More Phones, More Internet, More Opportunity
The Middle East is a geographically vast and culturally diverse region, and this complexity is reflected in its relationship to technology. Looking at broad trends, however, the region is adopting technology and many of its governments are actively investing in opportunities to further technologically driven growth and innovation.
They have good reason to: The Middle East has more than 120 mobile phone subscriptions for every 100 inhabitants, one of the highest levels in the world. Despite the high phone subscription levels, internet access is restricted to a smaller, but rapidly growing, sector of the population. In five years the region is expected to have 549 million internet users. This is 32% of the population, up from 23% in 2017.
Despite these projections some countries, such as Algeria, continue to have some of the slowest internet speeds in the world. Thus in addition to positive trends, there is a lot of room for improvement.
Creating Jobs and Youth Empowerment
Governments can capitalize on technological innovation to drive growth and create jobs. This could play a major role in empowering future generations and facilitating stability in the region. Currently, 300 million people in the Middle East under the age of 24 are suffering from a youth unemployment crisis. By diversifying from their traditional reliance on fossil fuels and branching out into technological spaces, governments in the region could alleviate this crisis. Encouraging entrepreneurship and facilitating start-ups could also reduce the over-reliance on the government for jobs; two-thirds of Saudi workers were employed by the government in 2018. According to one study, the digital job market could generate 1.3 million jobs in the Gulf by 2025, with 700,000 jobs created in Saudi Arabia alone. 3.9 million economically inactive men and women could also benefit from digital self-employment.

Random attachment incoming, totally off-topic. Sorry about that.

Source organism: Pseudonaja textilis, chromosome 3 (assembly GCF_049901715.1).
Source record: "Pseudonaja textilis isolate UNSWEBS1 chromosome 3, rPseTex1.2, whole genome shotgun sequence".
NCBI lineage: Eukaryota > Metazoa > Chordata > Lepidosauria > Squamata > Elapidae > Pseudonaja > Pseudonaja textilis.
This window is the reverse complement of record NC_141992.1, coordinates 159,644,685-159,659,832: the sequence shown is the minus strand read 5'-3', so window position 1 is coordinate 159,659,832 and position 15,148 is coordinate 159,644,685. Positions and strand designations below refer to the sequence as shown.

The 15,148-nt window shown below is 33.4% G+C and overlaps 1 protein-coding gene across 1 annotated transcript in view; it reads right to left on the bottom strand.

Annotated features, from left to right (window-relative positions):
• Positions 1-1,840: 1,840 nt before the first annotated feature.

As a report published by the Internet Society argues: “while the total number of jobs created by startups is still small, there is huge potential for these firms to create more – and high quality – jobs and drive an entrepreneurship culture where recent graduates are more likely to create their own jobs than to emigrate.”